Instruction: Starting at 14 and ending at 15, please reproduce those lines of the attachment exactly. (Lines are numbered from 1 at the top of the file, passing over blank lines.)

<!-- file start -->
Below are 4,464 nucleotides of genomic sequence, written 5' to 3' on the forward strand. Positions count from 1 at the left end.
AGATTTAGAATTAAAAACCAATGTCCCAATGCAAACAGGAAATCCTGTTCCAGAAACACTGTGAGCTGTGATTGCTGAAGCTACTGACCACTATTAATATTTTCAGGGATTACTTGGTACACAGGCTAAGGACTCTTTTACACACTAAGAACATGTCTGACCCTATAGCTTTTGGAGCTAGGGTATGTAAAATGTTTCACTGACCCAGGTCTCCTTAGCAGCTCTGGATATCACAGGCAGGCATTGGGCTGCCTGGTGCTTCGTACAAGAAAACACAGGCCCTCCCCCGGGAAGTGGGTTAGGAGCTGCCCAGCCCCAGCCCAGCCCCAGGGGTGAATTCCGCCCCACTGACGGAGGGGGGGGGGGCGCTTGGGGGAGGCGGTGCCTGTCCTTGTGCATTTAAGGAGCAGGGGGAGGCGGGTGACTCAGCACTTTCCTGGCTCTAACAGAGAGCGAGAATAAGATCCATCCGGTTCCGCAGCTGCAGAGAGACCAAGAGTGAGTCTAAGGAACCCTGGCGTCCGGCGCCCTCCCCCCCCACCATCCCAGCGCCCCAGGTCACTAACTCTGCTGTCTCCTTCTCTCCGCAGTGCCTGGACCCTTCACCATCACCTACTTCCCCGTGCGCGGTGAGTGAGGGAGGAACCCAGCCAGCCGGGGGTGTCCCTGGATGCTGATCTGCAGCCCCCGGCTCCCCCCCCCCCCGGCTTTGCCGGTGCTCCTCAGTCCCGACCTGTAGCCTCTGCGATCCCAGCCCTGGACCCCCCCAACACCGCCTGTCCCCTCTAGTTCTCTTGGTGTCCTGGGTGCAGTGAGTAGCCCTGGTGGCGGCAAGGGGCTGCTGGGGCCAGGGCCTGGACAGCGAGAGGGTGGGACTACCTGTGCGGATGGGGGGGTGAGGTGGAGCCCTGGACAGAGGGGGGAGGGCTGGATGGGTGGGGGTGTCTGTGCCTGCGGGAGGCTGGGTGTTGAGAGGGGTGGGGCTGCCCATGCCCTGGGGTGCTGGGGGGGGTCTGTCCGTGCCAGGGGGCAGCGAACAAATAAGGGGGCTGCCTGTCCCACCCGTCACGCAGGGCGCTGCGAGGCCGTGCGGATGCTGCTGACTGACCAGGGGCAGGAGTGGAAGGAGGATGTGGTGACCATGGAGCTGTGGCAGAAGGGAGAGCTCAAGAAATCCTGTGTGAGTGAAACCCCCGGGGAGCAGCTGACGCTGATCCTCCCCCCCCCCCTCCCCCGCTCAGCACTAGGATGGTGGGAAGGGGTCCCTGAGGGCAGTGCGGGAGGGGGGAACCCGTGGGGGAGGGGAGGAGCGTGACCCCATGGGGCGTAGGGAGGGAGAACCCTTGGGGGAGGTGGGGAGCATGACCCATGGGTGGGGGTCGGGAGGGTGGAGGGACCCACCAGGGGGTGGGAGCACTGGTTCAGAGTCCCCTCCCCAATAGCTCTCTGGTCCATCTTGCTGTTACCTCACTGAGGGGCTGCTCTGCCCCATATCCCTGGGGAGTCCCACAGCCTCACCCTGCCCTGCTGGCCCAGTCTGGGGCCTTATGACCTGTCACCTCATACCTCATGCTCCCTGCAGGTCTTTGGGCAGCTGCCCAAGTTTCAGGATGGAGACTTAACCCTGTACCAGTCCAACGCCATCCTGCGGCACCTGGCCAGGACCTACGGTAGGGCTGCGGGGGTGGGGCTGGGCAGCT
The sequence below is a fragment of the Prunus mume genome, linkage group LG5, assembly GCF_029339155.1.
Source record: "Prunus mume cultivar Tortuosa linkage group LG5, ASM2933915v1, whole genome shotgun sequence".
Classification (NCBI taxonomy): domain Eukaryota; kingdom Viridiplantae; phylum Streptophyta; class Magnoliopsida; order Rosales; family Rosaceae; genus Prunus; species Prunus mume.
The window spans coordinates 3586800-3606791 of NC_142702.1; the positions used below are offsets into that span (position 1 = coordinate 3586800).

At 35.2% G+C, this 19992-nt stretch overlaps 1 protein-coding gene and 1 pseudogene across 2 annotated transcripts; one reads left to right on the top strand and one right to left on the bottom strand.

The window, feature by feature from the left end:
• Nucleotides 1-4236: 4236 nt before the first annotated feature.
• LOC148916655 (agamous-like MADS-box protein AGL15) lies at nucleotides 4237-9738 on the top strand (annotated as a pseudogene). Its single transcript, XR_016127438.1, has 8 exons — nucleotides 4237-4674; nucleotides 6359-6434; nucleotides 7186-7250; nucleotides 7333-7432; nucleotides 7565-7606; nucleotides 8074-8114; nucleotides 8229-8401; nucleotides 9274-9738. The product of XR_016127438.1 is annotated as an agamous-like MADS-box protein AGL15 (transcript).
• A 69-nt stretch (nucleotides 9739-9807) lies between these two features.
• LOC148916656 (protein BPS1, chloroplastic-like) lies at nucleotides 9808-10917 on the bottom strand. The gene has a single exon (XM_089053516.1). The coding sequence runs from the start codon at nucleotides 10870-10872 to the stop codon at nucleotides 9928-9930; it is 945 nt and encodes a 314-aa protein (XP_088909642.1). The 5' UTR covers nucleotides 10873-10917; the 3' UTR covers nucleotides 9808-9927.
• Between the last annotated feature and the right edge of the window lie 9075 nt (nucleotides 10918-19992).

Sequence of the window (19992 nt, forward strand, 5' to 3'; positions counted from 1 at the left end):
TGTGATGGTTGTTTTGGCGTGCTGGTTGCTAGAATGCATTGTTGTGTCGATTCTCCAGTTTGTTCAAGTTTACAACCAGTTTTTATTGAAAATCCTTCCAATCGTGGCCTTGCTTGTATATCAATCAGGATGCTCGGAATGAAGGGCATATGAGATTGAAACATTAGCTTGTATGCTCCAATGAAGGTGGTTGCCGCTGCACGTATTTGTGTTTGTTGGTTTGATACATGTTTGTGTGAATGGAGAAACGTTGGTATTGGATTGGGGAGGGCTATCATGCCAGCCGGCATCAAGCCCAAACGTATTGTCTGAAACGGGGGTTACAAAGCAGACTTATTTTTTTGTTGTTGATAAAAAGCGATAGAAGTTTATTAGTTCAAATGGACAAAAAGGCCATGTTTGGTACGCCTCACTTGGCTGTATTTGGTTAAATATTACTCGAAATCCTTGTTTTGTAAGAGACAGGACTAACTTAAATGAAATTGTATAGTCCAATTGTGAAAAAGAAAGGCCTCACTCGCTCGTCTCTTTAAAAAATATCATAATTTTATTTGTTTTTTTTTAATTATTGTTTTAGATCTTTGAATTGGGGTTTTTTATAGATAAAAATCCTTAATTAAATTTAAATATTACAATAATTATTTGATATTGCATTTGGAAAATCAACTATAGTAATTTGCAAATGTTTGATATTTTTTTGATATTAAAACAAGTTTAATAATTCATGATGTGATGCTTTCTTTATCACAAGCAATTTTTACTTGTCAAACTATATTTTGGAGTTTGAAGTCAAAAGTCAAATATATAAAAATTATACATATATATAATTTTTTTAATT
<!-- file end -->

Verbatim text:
Sequence of the window (19992 nt, forward strand, 5' to 3'; positions counted from 1 at the left end):
TGTGATGGTTGTTTTGGCGTGCTGGTTGCTAGAATGCATTGTTGTGTCGATTCTCCAGTTTGTTCAAGTTTACAACCAGTTTTTATTGAAAATCCTTCCAATCGTGGCCTTGCTTGTATATCAATCAGGATGCTCGGAATGAAGGGCATATGAGATTGAAACATTAGCTTGTATGCTCCAATGAAGGTGGTTGCCGCTGCACGTATTTGTGTTTGTTGGTTTGATACATGTTTGTGTGAATGGAGAAACGTTGGTATTGGATTGGGGAGGGCTATCATGCCAGCCGGCATCAAGCCCAAACGTATTGTCTGAAACGGGGGTTACAAAGCAGACTTATTTTTTTGTTGTTGATAAAAAGCGATAGAAGTTTATTAGTTCAAATGGACAAAAAGGCCATGTTTGGTACGCCTCACTTGGCTGTATTTGGTTAAATATTACTCGAAATCCTTGTTTTGTAAGAGACAGGACTAACTTAAATGAAATTGTATAGTCCAATTGTGAAAAAGAAAGGCCTCACTCGCTCGTCTCTTTAAAAAATATCATAATTTTATTTGTTTTTTTTTAATTATTGTTTTAGATCTTTGAATTGGGGTTTTTTATAGATAAAAATCCTTAATTAAATTTAAATATTACAATAATTATTTGATATTGCATTTGGAAAATCAACTATAGTAATTTGCAAATGTTTGATATTTTTTTGATATTAAAACAAGTTTAATAATTCATGATGTGATGCTTTCTTTATCACAAGCAATTTTTACTTGTCAAACTATATTTTGGAGTTTGAAGTCAAAAGTCAAATATATAAAAATTATACATATATATAATTTTTTTAATT